Last year, Harvard University took the unprecedented step of banning on- and off-campus single-gender organizations. The ban targeted sororities and fraternities, but also “unrecognized single-gender social organizations” called “Finals Clubs” that served as gathering places for the school’s legacy students.
In early February, after several rounds of appeals, the school finalized the ban — but, because of a campus-wide outcry from feminists, only leaders and members of “male-focused” single-gender clubs will face repercussions from Harvard’s administration.
According to Harvard, the single-gender clubs “propagated exclusionary values” and maintained “forms of privilege” that the school found distasteful and outdated. Those who remain in such clubs, reports Reason Magazine, risk being barred “from leadership positions, athletic teams, and scholarships.”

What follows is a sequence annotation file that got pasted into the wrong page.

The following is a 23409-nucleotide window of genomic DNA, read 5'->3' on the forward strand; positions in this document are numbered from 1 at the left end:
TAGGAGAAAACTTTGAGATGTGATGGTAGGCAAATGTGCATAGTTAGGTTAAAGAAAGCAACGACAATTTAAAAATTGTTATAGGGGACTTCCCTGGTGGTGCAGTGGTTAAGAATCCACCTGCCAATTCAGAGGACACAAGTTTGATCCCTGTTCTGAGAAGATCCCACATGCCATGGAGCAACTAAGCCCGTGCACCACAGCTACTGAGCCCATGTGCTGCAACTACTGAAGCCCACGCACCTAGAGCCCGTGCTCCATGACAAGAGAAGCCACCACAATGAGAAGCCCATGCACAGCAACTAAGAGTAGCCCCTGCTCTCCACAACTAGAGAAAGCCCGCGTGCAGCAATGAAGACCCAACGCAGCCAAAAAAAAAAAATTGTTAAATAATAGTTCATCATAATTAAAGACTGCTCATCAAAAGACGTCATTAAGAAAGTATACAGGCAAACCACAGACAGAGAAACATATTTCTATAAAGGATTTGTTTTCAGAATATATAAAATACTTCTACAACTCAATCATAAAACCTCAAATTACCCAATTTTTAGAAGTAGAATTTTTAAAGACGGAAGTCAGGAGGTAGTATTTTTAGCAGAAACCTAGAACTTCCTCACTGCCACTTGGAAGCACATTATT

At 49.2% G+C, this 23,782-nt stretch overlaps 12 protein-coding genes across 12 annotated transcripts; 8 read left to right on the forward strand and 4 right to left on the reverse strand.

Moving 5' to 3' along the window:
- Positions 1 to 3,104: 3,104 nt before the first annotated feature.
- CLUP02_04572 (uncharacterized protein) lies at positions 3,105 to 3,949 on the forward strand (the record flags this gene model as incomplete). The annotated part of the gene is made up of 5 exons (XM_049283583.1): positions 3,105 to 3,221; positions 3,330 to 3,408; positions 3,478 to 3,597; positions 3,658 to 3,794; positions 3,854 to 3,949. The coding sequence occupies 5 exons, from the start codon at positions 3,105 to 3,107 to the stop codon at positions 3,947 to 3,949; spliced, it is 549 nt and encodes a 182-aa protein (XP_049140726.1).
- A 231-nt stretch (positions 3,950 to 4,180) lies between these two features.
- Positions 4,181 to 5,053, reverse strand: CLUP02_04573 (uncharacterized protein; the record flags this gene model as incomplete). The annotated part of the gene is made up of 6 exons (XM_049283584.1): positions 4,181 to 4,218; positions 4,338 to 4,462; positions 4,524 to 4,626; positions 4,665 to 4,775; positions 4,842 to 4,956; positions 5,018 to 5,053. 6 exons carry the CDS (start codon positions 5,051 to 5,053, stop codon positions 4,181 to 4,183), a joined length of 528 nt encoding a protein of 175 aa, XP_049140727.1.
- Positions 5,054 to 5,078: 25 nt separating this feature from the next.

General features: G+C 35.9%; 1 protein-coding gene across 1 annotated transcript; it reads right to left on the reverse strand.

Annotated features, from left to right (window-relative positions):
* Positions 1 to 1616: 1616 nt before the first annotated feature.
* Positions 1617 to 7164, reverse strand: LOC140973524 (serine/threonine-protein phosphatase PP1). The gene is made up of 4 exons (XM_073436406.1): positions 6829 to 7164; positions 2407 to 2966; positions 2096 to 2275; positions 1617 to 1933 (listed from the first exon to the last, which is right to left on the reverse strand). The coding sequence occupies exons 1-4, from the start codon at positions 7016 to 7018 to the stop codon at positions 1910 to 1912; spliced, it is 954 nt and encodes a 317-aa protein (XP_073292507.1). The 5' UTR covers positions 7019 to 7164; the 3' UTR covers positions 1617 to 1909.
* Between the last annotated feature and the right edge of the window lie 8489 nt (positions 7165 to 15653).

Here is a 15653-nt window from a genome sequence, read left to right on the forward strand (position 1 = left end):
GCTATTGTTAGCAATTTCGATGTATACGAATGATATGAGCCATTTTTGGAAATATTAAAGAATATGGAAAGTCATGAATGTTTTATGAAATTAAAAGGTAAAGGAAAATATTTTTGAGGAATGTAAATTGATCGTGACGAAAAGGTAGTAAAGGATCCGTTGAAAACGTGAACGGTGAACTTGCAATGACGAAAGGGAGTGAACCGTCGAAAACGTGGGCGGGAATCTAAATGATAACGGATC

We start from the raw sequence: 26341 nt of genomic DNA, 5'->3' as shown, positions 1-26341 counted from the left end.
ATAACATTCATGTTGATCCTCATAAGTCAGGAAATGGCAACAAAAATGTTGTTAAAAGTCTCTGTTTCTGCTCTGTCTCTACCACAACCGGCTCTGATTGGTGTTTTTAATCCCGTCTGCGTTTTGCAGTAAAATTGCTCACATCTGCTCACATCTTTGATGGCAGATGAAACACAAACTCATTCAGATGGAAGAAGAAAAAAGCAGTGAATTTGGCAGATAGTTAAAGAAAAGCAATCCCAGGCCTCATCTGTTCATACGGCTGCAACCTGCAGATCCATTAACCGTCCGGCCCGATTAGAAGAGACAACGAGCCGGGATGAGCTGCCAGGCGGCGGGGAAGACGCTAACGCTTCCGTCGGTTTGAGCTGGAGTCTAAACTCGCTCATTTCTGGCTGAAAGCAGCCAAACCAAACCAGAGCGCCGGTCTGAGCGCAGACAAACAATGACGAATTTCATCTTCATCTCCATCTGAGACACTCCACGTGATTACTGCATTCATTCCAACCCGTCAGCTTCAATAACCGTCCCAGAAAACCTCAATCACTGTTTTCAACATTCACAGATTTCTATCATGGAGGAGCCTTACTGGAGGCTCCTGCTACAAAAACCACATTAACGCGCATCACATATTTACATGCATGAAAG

In December, Harvard finalized the policy, but women at Harvard immediately protested because the single-sex ban was supposed to come down only on those organizations that represented “privilege” — and there’s no way an eternally oppressed, female-only organization at an Ivy League school, made up entirely of the gender-underprivileged, could ever be a place of exclusivity, elitism, and classism.
The Harvard Administration listened, and so while the heads and members of male-only groups will be subject to immediate punishment under the policy, women’s groups will have five years to come up with ways to comply with the new rules. Until then, they can call themselves “female-focused” and be considered to be in line with the policy change.
According to Harvard, of course, the ban may not last those five years — it’s due to come up for review right before the women’s groups will be required to submit a proof of change, and the administration could easily extend their “grace period” indefinitely.
A few prestigious “finals clubs” are also lawyering up, preparing to sue the school under the theory that Harvard is unnecessarily burdening students’ right to free association, and that Harvard cannot punish members of clubs that don’t officially exist on Harvard’s campus.